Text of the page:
Posts tagged spring
There, he said it
US secretary of defense is concerned Israel will launch an attack before Iran enters so-called “immunity zone” when military strike won’t bust Iran’s nuclear facilities, ‘Washington Post’ reports.
United States Secretary of Defense Leon Panetta believes that Israel will attack Iran in April, May or June, the Washington Post reported Thursday.
According to the report, written by the paper’s senior opinion writer David Ignatius, Panetta is concerned that Israel will launch an attack before Iran enters the so-called “immunity zone” when its nuclear facilities will be heavily fortified and a military strike will no longer succeed.
Ignatius does not quote Panetta in the article but he is currently traveling with the secretary of defense in Brussels.
According to the article, Israel might decide to strike before Iran completes the fortification since afterward only America will be capable of stopping Iran militarily.
“Israeli Prime Minister Benjamin Netanyahu doesn’t want to leave the fate of Israel dependent on American action,” Ignatius wrote. According to the report, Israel’s strike against Iran’s nuclear facilities could last five days which would be followed by a United Nations-brokered ceasefire. source – JPost
Praising the anarchists
It started in Tunisia, and soon spread all through the Muslim world. Governments were toppled in in Tunisia, Libya, Egypt with others in Yemen and Syria getting ready to fall. As NTEB has reported all year, this is not a ‘youth movement for democracy”, but a coldly, calculated plot between Obama and the Muslim Brotherhood. (Click here to read our entire archive on Obama and the Muslim Brotherhood.)
Everywhere the riots have been, murders, rapes and anarchy followed in it’s path. So its only natural that Time Magazine would choose to glorify this evil phenomenon by making the Arab Spring it’s Person of the Year.
‘Kill all the Jews’
The big winner in the Arab Spring, of course, is the Islamist Muslim Brotherhood. They have two stated goals. The first being to turn the Middle East into a region dominated by Sharia Law, and the second being to ‘kill all the Jews’.
“Muslim Brotherhood holds venomous anti-Israel rally in Cairo mosque Friday; Islamic activists chant: Tel Aviv, judgment day has come. The Muslim Brotherhood rally in Cairo’s most prominent mosque Friday turned into a venomous anti-Israel protest, with attendants vowing to “one day kill all Jews.”
Some 5,000 people joined the rally, called to promote the “battle against Jerusalem’s Judaization.” The event coincided with the anniversary of the United Nation’s partition plan in 1947, which called for the establishment of a Jewish state.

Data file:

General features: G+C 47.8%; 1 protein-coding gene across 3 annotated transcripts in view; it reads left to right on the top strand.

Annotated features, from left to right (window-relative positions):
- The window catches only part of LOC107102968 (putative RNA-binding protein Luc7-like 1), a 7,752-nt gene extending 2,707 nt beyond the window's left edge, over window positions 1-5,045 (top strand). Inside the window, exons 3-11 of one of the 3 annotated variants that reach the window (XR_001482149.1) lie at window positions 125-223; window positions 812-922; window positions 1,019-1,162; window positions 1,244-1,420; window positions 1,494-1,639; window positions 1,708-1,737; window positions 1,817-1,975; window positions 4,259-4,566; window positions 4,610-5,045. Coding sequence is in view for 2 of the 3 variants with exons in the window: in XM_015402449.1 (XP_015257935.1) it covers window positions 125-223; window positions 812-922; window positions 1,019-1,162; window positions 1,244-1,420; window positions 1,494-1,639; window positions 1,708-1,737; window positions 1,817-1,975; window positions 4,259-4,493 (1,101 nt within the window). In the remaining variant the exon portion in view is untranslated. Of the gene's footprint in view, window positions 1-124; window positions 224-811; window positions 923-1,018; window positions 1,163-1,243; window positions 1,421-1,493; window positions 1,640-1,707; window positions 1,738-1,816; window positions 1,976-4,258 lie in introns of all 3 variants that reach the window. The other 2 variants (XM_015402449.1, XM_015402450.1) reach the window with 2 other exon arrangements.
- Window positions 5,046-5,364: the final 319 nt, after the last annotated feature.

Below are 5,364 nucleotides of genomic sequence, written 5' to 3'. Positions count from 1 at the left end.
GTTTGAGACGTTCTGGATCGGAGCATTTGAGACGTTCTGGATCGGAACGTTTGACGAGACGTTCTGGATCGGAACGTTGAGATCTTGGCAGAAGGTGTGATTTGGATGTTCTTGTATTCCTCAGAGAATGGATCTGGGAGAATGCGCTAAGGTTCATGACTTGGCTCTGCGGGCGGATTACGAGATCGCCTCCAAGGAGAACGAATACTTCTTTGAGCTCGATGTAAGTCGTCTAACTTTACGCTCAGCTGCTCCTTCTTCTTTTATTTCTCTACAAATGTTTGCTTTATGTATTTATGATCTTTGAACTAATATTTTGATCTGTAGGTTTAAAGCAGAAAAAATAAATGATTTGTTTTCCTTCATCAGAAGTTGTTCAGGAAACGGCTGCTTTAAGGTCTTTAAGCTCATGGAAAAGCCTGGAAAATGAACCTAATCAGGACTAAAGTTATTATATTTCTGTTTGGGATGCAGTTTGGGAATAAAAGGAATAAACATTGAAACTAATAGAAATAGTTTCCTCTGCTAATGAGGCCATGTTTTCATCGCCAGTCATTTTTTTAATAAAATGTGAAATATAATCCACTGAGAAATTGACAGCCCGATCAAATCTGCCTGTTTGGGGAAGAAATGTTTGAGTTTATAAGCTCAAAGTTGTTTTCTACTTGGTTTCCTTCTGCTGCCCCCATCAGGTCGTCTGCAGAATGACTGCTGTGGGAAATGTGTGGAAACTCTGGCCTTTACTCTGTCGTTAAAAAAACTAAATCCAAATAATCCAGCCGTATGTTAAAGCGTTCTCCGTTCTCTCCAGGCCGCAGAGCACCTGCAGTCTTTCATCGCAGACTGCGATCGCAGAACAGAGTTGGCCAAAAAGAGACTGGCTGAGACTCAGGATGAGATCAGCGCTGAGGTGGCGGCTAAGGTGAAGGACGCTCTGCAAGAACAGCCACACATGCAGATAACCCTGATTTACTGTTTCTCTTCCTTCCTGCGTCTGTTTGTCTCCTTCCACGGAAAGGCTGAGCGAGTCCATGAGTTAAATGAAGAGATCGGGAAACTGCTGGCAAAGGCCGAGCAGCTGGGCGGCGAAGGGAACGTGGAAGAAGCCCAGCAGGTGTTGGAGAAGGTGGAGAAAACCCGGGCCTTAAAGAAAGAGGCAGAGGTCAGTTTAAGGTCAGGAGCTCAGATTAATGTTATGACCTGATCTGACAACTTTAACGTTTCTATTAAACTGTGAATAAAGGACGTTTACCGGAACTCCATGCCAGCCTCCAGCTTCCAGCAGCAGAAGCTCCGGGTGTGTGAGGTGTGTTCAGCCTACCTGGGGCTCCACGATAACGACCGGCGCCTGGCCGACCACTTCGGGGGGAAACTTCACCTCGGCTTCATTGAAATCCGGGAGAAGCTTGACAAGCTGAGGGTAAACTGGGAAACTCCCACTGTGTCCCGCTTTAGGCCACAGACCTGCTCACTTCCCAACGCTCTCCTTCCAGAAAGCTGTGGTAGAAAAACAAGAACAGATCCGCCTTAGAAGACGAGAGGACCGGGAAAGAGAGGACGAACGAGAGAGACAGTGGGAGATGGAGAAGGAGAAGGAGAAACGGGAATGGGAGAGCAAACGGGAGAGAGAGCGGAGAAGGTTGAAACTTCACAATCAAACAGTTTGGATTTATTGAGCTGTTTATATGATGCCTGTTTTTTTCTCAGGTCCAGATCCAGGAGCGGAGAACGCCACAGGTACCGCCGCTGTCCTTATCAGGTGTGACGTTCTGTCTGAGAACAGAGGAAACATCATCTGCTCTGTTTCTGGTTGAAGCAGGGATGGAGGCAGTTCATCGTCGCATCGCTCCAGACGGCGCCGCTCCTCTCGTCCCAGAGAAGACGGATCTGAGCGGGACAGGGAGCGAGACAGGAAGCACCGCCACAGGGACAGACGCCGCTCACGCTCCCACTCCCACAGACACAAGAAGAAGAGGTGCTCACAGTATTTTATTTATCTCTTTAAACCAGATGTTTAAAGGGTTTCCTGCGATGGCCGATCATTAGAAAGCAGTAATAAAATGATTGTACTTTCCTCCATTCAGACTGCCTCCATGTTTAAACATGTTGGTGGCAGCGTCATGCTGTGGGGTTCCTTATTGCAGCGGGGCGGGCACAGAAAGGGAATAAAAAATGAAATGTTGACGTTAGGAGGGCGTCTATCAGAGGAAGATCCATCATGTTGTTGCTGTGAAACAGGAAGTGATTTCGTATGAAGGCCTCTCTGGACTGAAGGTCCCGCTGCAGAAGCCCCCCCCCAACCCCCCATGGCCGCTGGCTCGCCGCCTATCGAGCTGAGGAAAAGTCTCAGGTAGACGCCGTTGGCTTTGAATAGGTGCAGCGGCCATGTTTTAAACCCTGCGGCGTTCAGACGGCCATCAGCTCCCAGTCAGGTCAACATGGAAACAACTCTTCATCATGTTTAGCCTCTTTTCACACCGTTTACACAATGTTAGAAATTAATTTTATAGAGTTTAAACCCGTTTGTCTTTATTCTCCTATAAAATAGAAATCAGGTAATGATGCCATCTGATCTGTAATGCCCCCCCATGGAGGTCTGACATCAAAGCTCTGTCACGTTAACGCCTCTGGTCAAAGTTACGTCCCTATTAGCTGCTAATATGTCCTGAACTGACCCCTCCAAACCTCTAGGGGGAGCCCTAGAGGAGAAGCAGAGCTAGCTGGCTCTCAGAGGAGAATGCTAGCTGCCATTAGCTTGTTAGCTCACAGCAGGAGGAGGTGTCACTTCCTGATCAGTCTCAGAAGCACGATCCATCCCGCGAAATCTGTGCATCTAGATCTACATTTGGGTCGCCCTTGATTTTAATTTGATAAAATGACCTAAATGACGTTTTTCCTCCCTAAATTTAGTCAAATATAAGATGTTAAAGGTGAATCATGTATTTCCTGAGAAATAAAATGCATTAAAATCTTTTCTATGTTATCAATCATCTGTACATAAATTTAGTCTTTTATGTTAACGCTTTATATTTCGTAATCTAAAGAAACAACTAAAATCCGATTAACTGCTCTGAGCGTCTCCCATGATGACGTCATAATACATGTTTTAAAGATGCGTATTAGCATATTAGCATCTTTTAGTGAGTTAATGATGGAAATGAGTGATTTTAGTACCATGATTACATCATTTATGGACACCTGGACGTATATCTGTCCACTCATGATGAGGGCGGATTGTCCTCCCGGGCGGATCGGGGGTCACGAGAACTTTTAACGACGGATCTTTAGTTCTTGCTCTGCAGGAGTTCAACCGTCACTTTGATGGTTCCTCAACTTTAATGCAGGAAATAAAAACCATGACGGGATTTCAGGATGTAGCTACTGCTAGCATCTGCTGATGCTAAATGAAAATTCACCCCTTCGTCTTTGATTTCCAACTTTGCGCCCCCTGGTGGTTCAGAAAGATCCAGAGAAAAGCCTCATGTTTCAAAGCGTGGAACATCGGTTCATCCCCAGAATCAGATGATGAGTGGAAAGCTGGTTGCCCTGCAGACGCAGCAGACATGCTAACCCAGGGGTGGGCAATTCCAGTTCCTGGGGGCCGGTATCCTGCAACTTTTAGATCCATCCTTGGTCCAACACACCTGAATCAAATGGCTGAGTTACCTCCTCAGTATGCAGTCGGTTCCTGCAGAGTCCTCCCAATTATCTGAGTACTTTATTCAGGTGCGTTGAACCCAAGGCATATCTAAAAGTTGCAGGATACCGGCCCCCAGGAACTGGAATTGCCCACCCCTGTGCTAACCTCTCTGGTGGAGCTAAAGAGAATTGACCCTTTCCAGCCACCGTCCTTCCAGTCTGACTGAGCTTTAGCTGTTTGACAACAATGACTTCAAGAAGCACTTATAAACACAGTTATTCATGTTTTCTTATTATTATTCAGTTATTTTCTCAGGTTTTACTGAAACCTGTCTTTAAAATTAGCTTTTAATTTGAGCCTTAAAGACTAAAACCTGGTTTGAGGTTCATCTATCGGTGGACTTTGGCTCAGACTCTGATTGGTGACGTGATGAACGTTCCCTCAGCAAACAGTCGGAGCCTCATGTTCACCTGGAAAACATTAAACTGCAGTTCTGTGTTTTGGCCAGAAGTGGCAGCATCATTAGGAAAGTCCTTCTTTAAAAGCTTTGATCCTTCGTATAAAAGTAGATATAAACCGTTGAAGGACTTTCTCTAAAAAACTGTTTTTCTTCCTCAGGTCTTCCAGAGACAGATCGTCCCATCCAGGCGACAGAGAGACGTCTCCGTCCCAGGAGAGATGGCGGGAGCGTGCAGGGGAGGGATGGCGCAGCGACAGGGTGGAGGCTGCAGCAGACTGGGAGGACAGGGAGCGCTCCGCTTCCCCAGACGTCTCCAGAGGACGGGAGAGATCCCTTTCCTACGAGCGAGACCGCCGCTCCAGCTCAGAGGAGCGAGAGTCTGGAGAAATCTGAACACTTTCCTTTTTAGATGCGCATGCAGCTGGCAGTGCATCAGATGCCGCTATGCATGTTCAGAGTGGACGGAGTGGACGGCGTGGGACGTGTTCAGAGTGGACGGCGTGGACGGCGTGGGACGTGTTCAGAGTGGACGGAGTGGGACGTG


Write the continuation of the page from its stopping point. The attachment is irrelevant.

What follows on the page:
Speakers at the event delivered impassioned, hateful speeches against Israel, slamming the “Zionist occupiers” and the “treacherous Jews.” Upon leaving the rally, attended were given small flags, with Egypt’s flag on one side and the Palestinian flag on the other, as well as maps of Jerusalem’s Old City detailing where “Zionists are aiming to change Jerusalem’s Muslim character.” source – YNET News
Brutal Islamic sexual assaults
(CBSNews) On Friday, Feb. 11, the day Egyptian President Hosni Mubarak stepped down, CBS chief foreign correspondent Lara Logan was covering the jubilation in Tahrir Square for a “60 Minutes” story when she and her team and their security were surrounded by a dangerous element amidst the celebration. It was a mob of more than 200 people whipped into frenzy.
In the crush of the mob, she was separated from her crew. She was surrounded and suffered a brutal and sustained sexual assault and beating before being saved by a group of women and an estimated 20 Egyptian soldiers.
She reconnected with the CBS team, returned to her hotel and returned to the United States on the first flight the next morning. She is currently in the hospital recovering.
There will be no further comment from CBS News and correspondent Logan and her family respectfully request privacy at this time.” source – CBS News
George Soros and the Occupy Wall Street Movement
Time Magazine did not stop there in praising the Islamists, they also included a group we affectionately refer to as the Flea Party – Occupy Wall Street movement. Like it’s Middle East counterpart, the Arab Spring, OWS is known for it’s high rate of STDs, suicides, rapes and murder.
By now we all know who they are, the Occupy Wall Street people. They have protested, they have rioted. They have had hundreds of cases of STD’s. They have raped, they have looted, they have set things on fire. They are unwashed, unshaven. They are anti-semtic and anti-America. And most of all they hate successful people with money. They are the opposite of the Tea Party Patriots. They are, for lack of a better name, the Flea Party. And they are, according to President Obama, the reason why he ran for office to become president in the first place.
From the Weekly Standard: President Obama hugs an increasingly unpopular, vulgar, and lawless movement. The Hill reports that after President Obama was heckled by protesters at an event in New Hampshire, he said:
“I appreciate you guys making your point; let me go ahead and make mine,” Obama said before continuing his speech. “I’ll listen to you, you listen to me, OK?”
A few minutes later, Obama acknowledged the Occupy protest movement again, saying: “You are the reason I ran for office.” Weekly Standard
(Reuters) – Algeria’s Islamists, in the political wilderness since their last attempt to win power dissolved into civil war, are now trying again, galvanized by the success of their brethren elsewhere in north Africa in the wake of the “Arab Spring”.
Most Islamists in Algeria have been excluded from political life since the conflict, but in the past few months they have shown renewed signs of activity, much of it conducted from exile to dodge the attentions of the Algerian state.